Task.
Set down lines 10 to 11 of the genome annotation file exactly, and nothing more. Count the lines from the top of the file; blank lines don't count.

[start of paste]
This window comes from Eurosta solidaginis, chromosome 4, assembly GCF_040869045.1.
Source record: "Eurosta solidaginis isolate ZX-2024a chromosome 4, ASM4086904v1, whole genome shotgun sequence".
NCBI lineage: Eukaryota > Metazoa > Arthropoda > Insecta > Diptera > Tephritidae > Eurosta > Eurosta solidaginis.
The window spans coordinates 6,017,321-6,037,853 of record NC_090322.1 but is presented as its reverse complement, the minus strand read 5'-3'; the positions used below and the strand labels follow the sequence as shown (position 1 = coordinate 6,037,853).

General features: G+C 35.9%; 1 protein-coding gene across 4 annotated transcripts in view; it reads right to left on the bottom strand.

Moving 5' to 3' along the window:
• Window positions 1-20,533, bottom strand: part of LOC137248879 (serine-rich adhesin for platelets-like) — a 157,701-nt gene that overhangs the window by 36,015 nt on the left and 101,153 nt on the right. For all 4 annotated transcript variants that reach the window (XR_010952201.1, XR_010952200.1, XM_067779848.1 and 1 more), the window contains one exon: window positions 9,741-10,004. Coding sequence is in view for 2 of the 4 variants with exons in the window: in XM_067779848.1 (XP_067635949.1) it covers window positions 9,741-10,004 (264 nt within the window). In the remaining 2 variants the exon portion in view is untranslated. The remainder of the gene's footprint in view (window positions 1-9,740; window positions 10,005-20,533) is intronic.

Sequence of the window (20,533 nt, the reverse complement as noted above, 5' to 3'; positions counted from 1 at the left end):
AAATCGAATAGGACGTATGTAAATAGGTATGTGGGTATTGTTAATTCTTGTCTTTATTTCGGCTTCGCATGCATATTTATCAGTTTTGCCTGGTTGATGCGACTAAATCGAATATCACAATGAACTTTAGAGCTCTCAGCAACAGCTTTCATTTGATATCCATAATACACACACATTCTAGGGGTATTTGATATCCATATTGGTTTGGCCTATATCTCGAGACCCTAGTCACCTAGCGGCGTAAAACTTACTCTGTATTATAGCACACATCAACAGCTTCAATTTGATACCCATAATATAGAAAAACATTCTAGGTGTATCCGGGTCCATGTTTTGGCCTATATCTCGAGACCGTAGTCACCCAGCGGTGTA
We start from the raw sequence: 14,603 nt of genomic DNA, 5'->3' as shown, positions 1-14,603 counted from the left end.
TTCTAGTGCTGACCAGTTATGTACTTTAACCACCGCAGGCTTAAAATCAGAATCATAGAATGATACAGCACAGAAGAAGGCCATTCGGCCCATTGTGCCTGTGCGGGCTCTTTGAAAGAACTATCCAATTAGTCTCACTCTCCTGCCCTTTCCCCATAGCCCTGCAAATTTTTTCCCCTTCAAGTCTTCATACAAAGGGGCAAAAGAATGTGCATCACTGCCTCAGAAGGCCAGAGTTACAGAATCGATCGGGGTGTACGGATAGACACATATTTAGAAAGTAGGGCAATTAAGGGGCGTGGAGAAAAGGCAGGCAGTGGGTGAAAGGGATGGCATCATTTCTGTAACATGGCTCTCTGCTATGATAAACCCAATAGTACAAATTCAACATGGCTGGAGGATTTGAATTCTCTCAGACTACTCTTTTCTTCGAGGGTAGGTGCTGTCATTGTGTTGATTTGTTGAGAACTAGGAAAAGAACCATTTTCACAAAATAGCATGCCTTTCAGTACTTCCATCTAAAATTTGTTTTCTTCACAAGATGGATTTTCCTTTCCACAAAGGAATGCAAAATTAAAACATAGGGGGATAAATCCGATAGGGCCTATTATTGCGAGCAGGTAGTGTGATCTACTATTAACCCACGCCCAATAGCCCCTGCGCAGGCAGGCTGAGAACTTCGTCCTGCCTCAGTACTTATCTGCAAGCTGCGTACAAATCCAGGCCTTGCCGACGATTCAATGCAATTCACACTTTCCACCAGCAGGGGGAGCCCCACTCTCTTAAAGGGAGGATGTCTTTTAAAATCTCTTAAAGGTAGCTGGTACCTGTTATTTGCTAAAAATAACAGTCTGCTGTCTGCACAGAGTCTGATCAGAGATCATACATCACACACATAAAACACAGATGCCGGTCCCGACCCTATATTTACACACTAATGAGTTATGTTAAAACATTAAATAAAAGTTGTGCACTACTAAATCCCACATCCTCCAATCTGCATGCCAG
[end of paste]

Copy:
We start from the raw sequence: 14,603 nt of genomic DNA, 5'->3' as shown, positions 1-14,603 counted from the left end.
TTCTAGTGCTGACCAGTTATGTACTTTAACCACCGCAGGCTTAAAATCAGAATCATAGAATGATACAGCACAGAAGAAGGCCATTCGGCCCATTGTGCCTGTGCGGGCTCTTTGAAAGAACTATCCAATTAGTCTCACTCTCCTGCCCTTTCCCCATAGCCCTGCAAATTTTTTCCCCTTCAAGTCTTCATACAAAGGGGCAAAAGAATGTGCATCACTGCCTCAGAAGGCCAGAGTTACAGAATCGATCGGGGTGTACGGATAGACACATATTTAGAAAGTAGGGCAATTAAGGGGCGTGGAGAAAAGGCAGGCAGTGGGTGAAAGGGATGGCATCATTTCTGTAACATGGCTCTCTGCTATGATAAACCCAATAGTACAAATTCAACATGGCTGGAGGATTTGAATTCTCTCAGACTACTCTTTTCTTCGAGGGTAGGTGCTGTCATTGTGTTGATTTGTTGAGAACTAGGAAAAGAACCATTTTCACAAAATAGCATGCCTTTCAGTACTTCCATCTAAAATTTGTTTTCTTCACAAGATGGATTTTCCTTTCCACAAAGGAATGCAAAATTAAAACATAGGGGGATAAATCCGATAGGGCCTATTATTGCGAGCAGGTAGTGTGATCTACTATTAACCCACGCCCAATAGCCCCTGCGCAGGCAGGCTGAGAACTTCGTCCTGCCTCAGTACTTATCTGCAAGCTGCGTACAAATCCAGGCCTTGCCGACGATTCAATGCAATTCACACTTTCCACCAGCAGGGGGAGCCCCACTCTCTTAAAGGGAGGATGTCTTTTAAAATCTCTTAAAGGTAGCTGGTACCTGTTATTTGCTAAAAATAACAGTCTGCTGTCTGCACAGAGTCTGATCAGAGATCATACATCACACACATAAAACACAGATGCCGGTCCCGACCCTATATTTACACACTAATGAGTTATGTTAAAACATTAAATAAAAGTTGTGCACTACTAAATCCCACATCCTCCAATCTGCATGCCAG